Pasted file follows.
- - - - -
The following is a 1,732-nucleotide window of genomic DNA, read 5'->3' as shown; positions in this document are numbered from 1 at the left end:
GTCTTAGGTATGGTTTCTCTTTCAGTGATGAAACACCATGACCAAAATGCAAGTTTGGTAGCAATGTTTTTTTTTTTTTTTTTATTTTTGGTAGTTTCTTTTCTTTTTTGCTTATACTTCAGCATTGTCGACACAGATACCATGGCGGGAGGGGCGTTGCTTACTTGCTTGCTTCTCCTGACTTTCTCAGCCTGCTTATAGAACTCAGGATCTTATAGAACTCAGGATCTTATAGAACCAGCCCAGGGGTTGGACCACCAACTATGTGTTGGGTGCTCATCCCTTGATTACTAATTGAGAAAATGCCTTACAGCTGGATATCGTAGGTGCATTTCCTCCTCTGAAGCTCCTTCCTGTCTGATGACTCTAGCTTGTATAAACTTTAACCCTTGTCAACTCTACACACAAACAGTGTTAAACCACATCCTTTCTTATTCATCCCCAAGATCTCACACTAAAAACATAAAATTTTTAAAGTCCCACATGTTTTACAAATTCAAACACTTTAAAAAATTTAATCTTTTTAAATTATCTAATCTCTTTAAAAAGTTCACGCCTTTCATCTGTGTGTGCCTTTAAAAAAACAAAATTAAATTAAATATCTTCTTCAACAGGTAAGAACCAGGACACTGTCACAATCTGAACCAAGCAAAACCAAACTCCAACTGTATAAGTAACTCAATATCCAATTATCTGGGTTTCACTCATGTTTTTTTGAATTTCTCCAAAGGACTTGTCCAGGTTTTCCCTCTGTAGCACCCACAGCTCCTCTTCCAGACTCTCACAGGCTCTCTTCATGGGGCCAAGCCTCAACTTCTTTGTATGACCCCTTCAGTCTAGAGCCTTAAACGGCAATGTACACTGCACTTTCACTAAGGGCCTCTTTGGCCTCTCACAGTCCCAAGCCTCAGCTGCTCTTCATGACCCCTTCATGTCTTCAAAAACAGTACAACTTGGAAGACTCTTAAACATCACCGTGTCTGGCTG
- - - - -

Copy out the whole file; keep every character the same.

The following is a 1,732-nucleotide window of genomic DNA, read 5'->3' as shown; positions in this document are numbered from 1 at the left end:
GTCTTAGGTATGGTTTCTCTTTCAGTGATGAAACACCATGACCAAAATGCAAGTTTGGTAGCAATGTTTTTTTTTTTTTTTTTATTTTTGGTAGTTTCTTTTCTTTTTTGCTTATACTTCAGCATTGTCGACACAGATACCATGGCGGGAGGGGCGTTGCTTACTTGCTTGCTTCTCCTGACTTTCTCAGCCTGCTTATAGAACTCAGGATCTTATAGAACTCAGGATCTTATAGAACCAGCCCAGGGGTTGGACCACCAACTATGTGTTGGGTGCTCATCCCTTGATTACTAATTGAGAAAATGCCTTACAGCTGGATATCGTAGGTGCATTTCCTCCTCTGAAGCTCCTTCCTGTCTGATGACTCTAGCTTGTATAAACTTTAACCCTTGTCAACTCTACACACAAACAGTGTTAAACCACATCCTTTCTTATTCATCCCCAAGATCTCACACTAAAAACATAAAATTTTTAAAGTCCCACATGTTTTACAAATTCAAACACTTTAAAAAATTTAATCTTTTTAAATTATCTAATCTCTTTAAAAAGTTCACGCCTTTCATCTGTGTGTGCCTTTAAAAAAACAAAATTAAATTAAATATCTTCTTCAACAGGTAAGAACCAGGACACTGTCACAATCTGAACCAAGCAAAACCAAACTCCAACTGTATAAGTAACTCAATATCCAATTATCTGGGTTTCACTCATGTTTTTTTGAATTTCTCCAAAGGACTTGTCCAGGTTTTCCCTCTGTAGCACCCACAGCTCCTCTTCCAGACTCTCACAGGCTCTCTTCATGGGGCCAAGCCTCAACTTCTTTGTATGACCCCTTCAGTCTAGAGCCTTAAACGGCAATGTACACTGCACTTTCACTAAGGGCCTCTTTGGCCTCTCACAGTCCCAAGCCTCAGCTGCTCTTCATGACCCCTTCATGTCTTCAAAAACAGTACAACTTGGAAGACTCTTAAACATCACCGTGTCTGGCTG